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Stories of Ice: Adventure, Commerce and Creativity on Canada's Glaciers by Lynn Martel. Rocky Mountain Books, 2020. 336 pages. Hardcover, $40 (CAN). [Image] Courtesy Rocky Mountain Books

Glaciers Abound in Lynn Martel’s new book, “Stories of Ice”

Sarah Boon reviews Lynn Martel’s latest book, “Stories of Ice: Adventure, Commerce and Creativity on Canada’s Glaciers,” which was published earlier this year. Boon describes the work as “a comprehensive look at how these features have shaped the ways people have traveled through and populated the land. Martel shows that we still have much to learn about the now-disappearing bodies of ice from the community of adventurers, entrepreneurs, scientists, and artists who have explored them.”

Newlyweds Luka Lindic and Ines Papert on their new route Wolke 7 (aka Cloud 9: 5.13b, 380m), on the Hinteres Feuerhorndl, Reiteralm, Austria. [Photo] Klaus Fengler

Luka Lindic and Ines Papert find big new routes close to home in Austria

After newlyweds Luka Lindic and Ines Papert canceled their Alaska expedition this past summer because of the ongoing COVID-19 pandemic, they reconsidered what adventures they might find close to their home. The result was two first ascents of long routes–the 12-pitch Wolke 7 (aka Cloud Nine, 5.13b, 380m) on the Hinteres Feuerhorndl near Reiteralm, and in late November, a mixed alpine route on the north face of Sagwand Spitze in Valsertal, which they named Limited in Freedom (AI6 M6, 800m).

The smooth trigger action and the sticky-rubber like traction of the soft alloy lobes are just two components that make the Alien Revolution a great choice for mountain missions. Dave Allfrey and Luke Holloway plug and play a few ridges south of Mt. Whitney (Tumanguya), California. [Photo] Tad McCrea

Fixe Ultralight Alien Revolution cams: Otherworldly friends to have on your rack

Tad McCrea used the Fixe Ultralight Alien Revolution cams on 20 big routes in the Sierra Nevada Range this past summer and he was very happy with their light weight and performance, especially for the Double Sling design that allowed him to carry less gear for extending placements. He did not find any significant drawbacks to the latest version of this long beloved cam . Five stars

[Illustration] Andreas Schmidt

And Then We Were Twelve

In 1990 alpinist Barry Blanchard found himself trapped in a blizzard high on Yexyexescen (Mt. Robson), the tallest peak in the Canadian Rockies–with eleven other climbers, two of whom were injured, and no certain way down. In this Full Value story from Alpinist 72–which is now available on newsstands and in our online store–Blanchard tells the story of how they all miraculously survived.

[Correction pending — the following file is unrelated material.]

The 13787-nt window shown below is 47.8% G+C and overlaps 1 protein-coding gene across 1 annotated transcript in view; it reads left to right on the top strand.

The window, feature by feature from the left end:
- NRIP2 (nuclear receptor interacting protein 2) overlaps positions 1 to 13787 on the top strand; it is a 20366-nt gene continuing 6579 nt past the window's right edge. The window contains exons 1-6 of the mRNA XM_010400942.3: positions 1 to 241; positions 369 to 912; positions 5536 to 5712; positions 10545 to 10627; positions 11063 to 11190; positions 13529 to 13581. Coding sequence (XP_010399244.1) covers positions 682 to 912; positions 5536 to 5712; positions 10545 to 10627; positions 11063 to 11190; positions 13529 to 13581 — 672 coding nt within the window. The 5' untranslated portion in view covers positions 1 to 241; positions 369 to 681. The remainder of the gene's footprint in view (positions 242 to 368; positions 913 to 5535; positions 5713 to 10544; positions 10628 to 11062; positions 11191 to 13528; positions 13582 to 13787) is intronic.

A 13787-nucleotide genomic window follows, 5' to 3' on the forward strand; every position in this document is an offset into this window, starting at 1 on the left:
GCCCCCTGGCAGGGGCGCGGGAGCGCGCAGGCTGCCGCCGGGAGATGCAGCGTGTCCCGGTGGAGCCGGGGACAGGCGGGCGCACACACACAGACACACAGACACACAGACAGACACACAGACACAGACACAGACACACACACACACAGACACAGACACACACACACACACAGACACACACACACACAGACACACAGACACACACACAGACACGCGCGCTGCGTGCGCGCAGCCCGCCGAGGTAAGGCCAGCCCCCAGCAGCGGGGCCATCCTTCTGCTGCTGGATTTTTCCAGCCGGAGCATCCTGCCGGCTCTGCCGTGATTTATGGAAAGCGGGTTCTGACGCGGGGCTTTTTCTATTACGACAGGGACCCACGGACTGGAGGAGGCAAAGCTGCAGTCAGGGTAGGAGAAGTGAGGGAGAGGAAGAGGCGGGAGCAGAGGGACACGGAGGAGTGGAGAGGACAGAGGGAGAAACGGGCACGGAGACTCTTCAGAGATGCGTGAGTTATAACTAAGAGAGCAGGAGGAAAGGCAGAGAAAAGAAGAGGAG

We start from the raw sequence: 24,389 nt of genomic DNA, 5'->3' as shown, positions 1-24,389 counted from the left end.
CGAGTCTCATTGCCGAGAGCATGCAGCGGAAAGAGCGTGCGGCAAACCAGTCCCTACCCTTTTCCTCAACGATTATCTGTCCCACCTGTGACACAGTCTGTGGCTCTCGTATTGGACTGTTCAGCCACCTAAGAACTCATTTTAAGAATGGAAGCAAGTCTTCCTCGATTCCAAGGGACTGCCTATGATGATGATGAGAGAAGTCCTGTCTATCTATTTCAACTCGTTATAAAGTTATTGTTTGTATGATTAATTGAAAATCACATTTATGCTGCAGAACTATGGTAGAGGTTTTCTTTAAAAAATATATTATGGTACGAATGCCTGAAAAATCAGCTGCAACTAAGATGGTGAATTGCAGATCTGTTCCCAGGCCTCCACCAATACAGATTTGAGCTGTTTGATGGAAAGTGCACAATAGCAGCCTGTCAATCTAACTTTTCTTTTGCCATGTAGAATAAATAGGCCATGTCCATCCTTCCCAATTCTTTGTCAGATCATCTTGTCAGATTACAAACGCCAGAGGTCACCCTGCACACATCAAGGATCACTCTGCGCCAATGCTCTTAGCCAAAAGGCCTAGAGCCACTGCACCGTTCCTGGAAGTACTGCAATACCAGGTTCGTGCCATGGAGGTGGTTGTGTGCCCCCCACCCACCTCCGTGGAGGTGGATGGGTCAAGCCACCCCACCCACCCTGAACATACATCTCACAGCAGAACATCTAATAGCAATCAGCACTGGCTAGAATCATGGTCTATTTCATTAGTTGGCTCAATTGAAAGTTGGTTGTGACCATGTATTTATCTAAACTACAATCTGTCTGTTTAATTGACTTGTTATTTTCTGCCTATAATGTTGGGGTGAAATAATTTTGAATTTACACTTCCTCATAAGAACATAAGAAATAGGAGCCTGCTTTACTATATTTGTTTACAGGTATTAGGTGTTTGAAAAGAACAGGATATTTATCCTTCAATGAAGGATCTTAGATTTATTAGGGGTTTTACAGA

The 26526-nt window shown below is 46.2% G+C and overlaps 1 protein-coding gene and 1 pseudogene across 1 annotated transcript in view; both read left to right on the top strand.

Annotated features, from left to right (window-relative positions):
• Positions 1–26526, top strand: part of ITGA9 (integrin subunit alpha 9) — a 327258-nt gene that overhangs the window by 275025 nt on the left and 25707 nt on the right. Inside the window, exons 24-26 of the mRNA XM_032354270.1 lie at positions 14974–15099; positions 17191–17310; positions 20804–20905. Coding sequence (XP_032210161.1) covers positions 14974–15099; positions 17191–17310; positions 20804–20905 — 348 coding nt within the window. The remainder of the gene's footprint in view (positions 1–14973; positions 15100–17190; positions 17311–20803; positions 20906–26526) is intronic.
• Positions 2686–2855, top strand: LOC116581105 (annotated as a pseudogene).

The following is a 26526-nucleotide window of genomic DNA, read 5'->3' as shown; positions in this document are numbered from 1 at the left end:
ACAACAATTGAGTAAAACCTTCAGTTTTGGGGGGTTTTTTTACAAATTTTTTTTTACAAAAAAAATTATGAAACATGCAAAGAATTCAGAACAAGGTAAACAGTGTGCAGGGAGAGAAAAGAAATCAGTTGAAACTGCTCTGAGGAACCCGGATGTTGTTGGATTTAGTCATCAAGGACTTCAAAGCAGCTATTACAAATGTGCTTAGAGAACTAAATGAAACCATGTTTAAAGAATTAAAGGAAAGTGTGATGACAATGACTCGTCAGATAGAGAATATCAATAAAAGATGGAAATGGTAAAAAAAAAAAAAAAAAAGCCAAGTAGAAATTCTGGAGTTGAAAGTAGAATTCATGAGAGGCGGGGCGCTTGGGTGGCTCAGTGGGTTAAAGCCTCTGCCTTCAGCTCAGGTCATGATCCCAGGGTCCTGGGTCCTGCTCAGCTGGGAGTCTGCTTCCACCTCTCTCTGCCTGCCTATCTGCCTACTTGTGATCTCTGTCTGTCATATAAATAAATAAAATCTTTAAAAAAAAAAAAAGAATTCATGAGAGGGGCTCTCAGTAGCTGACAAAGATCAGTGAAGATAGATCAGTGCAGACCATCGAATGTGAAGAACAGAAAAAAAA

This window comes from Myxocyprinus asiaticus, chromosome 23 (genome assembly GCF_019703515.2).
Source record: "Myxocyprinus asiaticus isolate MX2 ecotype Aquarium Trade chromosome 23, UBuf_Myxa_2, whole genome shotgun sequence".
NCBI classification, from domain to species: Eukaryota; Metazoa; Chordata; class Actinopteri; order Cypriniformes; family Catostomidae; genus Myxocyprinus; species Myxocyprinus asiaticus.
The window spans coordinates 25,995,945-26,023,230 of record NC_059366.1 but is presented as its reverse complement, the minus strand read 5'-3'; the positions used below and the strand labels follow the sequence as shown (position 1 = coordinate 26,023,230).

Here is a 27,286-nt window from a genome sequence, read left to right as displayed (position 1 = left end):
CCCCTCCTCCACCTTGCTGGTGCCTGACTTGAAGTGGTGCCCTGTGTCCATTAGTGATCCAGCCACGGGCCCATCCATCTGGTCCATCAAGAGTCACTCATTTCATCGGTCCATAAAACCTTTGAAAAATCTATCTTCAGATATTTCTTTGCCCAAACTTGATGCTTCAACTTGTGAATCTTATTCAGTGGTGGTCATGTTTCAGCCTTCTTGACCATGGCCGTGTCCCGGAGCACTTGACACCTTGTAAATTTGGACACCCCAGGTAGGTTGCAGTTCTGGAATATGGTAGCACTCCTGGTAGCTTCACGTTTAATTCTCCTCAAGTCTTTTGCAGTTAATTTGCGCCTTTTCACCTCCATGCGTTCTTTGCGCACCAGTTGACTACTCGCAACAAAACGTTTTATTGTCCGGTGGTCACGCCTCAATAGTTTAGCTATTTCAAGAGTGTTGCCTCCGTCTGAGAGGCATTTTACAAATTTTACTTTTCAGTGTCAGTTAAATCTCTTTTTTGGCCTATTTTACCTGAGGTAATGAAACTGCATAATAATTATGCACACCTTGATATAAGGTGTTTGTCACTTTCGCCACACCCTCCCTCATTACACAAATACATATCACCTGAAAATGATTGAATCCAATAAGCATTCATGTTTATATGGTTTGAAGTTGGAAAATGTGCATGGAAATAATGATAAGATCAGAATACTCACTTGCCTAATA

The author wearing the Ombraz Classic sunglasses on a hike last spring. [Photo] Mandi Franz

Ombraz Sunglasses: “Armless” and highly functional

Alpinist Digital Editor Derek Franz has been wearing the unusual “armless” Ombraz Sunglasses since last spring. Instead of the typical rigid arms that are on most glasses, they are worn with an integrated lanyard that keeps them around the face or allows them to hang around the neck. The glasses also pack flat, allowing for easy stowing. Franz reports that Ombraz are highly durable with quality Zeiss Optics lenses. They are comfortable to wear with a variety of helmets but are less fashionable than traditional sunglasses. Four stars.

[Photo] Satellite image courtesy of NASA

Tool Users: Modern Weather Forecasts

In this Tool Users story from Alpinist 72–which is now available on newsstands and in our online store–Brandon Blackburn investigates one of the most paradigm-shifting tools of modern alpinism: accurate weather reports.

George Lowe, during the 1977 first ascent of the Lowe-Kennedy Route on the north face of Mt. Hunter (Begguya, 14,573'), Alaska Range. On an earlier attempt, Jeff Lowe fell near the sun-shadow line. [Photo] Michael Kennedy

Falling into Place

In this On Belay story from Alpinist 72–which is now on newsstands and in our online store–a young Michael Kennedy sets out in 1977 with two of his heroes, Jeff Lowe and George Lowe, on the Alaskan expedition that culminated in the first ascent of the famous Infinite Spur on Mt. Foraker/Sultana. Looking back on that summer, Kennedy recalls how the name of the route grew to represent “far more than the physical dimensions of the climb.”

Derek Franz stays relaxed wearing the Black Diamond Vision MIPS helmet while onsighting Rock Candy (5.12a), a thin slippery route on Independence Pass, Colorado. [Photo] Elizabeth Riley

Black Diamond Vision MIPS Helmet: Head protection that’s as light and effective as ever

Alpinist Digital Editor Derek Franz has been wearing the Black Diamond Vision MIPS helmet on many climbs, from long multipitch routes in the Black Canyon to short bolted sport climbs. “Thanks to advancements in materials and design, helmets are now so light and low-profile that it’s harder to justify not wearing one, even at the sport crag,” he writes. “Weighing slightly more than half-a-pound…factor in the durability of the Black Diamond Vision MIPS, and you have light, comfortable head protection that will holdup throughout frequent use.” Five stars.


An apology from Alpinist

After Alpinist 72 went to press, we found that reproductions we had printed of historical images from a 1970s-era magazine appeared to contain some offensive and anti-LGBTQA+ writing. As a result of lapses in communication, caused in part by struggles to adapt to a remote workflow during the pandemic, no one from our editorial staff had reviewed those images before we went to press, and we were unaware of the content of the words (which none of the staff had read). We sincerely regret our oversight in printing these images, and apologize for the harm they may have caused. We are taking steps to ensure that this kind of oversight will not occur again in the future.